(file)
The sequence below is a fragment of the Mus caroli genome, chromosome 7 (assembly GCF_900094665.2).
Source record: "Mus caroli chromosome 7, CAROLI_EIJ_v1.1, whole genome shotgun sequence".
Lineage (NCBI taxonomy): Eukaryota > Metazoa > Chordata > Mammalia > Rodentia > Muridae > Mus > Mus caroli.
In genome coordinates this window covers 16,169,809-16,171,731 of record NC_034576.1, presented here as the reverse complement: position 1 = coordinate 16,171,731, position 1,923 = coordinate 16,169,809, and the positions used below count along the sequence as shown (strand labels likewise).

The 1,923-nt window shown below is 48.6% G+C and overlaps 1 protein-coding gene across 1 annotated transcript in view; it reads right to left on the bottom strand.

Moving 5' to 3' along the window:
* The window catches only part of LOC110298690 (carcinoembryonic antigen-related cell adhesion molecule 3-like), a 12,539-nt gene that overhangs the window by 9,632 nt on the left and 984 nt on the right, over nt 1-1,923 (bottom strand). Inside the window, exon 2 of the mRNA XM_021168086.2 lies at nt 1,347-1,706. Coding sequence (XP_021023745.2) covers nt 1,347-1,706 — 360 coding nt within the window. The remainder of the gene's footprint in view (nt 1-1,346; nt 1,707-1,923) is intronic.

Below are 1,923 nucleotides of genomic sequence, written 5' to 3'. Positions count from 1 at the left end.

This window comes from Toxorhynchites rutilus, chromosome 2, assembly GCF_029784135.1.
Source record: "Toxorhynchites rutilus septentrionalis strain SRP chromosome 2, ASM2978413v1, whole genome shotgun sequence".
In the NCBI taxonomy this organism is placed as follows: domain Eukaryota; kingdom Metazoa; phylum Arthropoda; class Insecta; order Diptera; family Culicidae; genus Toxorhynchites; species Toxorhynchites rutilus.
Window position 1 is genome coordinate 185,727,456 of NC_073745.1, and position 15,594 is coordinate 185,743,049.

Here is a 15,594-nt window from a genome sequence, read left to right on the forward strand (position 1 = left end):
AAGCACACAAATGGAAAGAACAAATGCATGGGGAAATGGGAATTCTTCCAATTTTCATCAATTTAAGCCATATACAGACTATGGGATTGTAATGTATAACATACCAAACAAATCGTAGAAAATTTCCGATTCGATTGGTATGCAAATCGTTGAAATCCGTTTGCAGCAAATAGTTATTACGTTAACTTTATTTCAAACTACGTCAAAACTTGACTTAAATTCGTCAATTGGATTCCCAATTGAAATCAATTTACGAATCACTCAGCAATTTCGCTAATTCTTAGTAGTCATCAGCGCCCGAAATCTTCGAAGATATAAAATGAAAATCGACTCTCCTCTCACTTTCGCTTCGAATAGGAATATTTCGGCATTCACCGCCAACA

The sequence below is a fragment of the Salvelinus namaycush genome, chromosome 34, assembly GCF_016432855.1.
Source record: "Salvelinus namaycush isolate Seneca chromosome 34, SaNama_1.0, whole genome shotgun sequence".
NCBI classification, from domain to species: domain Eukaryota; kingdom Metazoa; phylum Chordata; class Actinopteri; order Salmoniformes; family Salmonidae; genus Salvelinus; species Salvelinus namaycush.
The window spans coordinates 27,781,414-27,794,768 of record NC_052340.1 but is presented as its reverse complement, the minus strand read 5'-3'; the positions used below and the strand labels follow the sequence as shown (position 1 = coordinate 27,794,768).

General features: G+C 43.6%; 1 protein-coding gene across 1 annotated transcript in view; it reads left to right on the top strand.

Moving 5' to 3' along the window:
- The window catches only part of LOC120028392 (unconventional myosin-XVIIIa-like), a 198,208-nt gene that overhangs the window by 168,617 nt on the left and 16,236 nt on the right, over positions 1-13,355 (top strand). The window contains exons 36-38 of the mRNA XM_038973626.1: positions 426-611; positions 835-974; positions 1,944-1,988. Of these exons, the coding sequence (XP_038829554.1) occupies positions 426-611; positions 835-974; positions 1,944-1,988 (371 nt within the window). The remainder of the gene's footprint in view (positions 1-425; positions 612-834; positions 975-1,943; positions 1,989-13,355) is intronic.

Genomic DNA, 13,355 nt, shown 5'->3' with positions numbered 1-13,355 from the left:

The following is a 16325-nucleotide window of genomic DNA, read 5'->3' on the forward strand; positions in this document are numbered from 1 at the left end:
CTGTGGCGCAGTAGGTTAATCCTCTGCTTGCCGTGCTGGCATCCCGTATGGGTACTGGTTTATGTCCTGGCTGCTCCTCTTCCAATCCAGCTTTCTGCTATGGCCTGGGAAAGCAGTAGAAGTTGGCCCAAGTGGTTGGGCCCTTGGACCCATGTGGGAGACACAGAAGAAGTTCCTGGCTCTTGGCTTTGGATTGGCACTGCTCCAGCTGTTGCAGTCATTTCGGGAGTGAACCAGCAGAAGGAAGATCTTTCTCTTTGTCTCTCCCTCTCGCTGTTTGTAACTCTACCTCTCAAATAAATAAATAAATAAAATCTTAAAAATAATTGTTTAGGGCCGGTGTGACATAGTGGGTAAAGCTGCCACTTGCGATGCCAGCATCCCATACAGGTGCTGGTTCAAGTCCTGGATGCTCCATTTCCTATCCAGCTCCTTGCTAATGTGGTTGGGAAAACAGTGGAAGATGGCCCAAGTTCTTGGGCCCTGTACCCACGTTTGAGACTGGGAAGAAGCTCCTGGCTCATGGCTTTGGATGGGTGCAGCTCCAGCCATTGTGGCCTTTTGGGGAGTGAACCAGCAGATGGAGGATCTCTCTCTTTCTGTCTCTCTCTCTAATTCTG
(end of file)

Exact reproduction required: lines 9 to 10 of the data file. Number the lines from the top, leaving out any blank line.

This window comes from Toxorhynchites rutilus, chromosome 2, assembly GCF_029784135.1.
Source record: "Toxorhynchites rutilus septentrionalis strain SRP chromosome 2, ASM2978413v1, whole genome shotgun sequence".